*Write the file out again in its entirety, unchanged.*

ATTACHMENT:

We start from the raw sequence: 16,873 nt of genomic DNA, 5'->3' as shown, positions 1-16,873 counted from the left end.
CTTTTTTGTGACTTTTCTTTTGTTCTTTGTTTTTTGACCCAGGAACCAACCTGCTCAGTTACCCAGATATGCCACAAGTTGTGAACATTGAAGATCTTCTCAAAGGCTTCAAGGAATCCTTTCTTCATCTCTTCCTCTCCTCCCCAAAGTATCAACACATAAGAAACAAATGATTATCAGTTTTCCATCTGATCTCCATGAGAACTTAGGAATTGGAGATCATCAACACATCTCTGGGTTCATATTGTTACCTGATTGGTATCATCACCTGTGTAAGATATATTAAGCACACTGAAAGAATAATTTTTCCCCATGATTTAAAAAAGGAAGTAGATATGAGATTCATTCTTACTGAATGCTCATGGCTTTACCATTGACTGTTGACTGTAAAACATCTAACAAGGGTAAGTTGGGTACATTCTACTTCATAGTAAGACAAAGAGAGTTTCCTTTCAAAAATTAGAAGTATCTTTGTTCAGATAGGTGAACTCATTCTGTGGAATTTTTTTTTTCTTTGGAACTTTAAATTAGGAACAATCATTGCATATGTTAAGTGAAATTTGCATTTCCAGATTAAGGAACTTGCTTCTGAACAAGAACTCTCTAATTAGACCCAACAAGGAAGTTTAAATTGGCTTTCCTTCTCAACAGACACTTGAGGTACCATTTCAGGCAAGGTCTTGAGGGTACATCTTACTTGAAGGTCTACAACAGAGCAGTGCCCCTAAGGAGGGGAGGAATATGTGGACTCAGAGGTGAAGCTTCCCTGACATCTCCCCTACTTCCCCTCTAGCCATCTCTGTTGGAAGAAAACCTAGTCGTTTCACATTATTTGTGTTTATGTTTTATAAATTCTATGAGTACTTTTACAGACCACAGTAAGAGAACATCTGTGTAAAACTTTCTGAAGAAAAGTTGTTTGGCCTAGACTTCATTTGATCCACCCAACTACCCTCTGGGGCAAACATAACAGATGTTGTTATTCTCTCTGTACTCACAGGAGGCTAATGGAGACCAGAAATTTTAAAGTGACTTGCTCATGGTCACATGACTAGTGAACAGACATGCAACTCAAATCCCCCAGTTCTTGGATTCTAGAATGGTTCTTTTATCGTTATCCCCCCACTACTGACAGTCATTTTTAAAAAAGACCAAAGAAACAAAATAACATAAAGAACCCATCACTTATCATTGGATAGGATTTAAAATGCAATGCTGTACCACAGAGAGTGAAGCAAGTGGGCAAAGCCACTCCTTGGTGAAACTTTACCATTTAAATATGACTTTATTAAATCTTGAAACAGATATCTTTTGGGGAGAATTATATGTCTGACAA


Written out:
We start from the raw sequence: 16,873 nt of genomic DNA, 5'->3' as shown, positions 1-16,873 counted from the left end.
CTTTTTTGTGACTTTTCTTTTGTTCTTTGTTTTTTGACCCAGGAACCAACCTGCTCAGTTACCCAGATATGCCACAAGTTGTGAACATTGAAGATCTTCTCAAAGGCTTCAAGGAATCCTTTCTTCATCTCTTCCTCTCCTCCCCAAAGTATCAACACATAAGAAACAAATGATTATCAGTTTTCCATCTGATCTCCATGAGAACTTAGGAATTGGAGATCATCAACACATCTCTGGGTTCATATTGTTACCTGATTGGTATCATCACCTGTGTAAGATATATTAAGCACACTGAAAGAATAATTTTTCCCCATGATTTAAAAAAGGAAGTAGATATGAGATTCATTCTTACTGAATGCTCATGGCTTTACCATTGACTGTTGACTGTAAAACATCTAACAAGGGTAAGTTGGGTACATTCTACTTCATAGTAAGACAAAGAGAGTTTCCTTTCAAAAATTAGAAGTATCTTTGTTCAGATAGGTGAACTCATTCTGTGGAATTTTTTTTTTCTTTGGAACTTTAAATTAGGAACAATCATTGCATATGTTAAGTGAAATTTGCATTTCCAGATTAAGGAACTTGCTTCTGAACAAGAACTCTCTAATTAGACCCAACAAGGAAGTTTAAATTGGCTTTCCTTCTCAACAGACACTTGAGGTACCATTTCAGGCAAGGTCTTGAGGGTACATCTTACTTGAAGGTCTACAACAGAGCAGTGCCCCTAAGGAGGGGAGGAATATGTGGACTCAGAGGTGAAGCTTCCCTGACATCTCCCCTACTTCCCCTCTAGCCATCTCTGTTGGAAGAAAACCTAGTCGTTTCACATTATTTGTGTTTATGTTTTATAAATTCTATGAGTACTTTTACAGACCACAGTAAGAGAACATCTGTGTAAAACTTTCTGAAGAAAAGTTGTTTGGCCTAGACTTCATTTGATCCACCCAACTACCCTCTGGGGCAAACATAACAGATGTTGTTATTCTCTCTGTACTCACAGGAGGCTAATGGAGACCAGAAATTTTAAAGTGACTTGCTCATGGTCACATGACTAGTGAACAGACATGCAACTCAAATCCCCCAGTTCTTGGATTCTAGAATGGTTCTTTTATCGTTATCCCCCCACTACTGACAGTCATTTTTAAAAAAGACCAAAGAAACAAAATAACATAAAGAACCCATCACTTATCATTGGATAGGATTTAAAATGCAATGCTGTACCACAGAGAGTGAAGCAAGTGGGCAAAGCCACTCCTTGGTGAAACTTTACCATTTAAATATGACTTTATTAAATCTTGAAACAGATATCTTTTGGGGAGAATTATATGTCTGACAA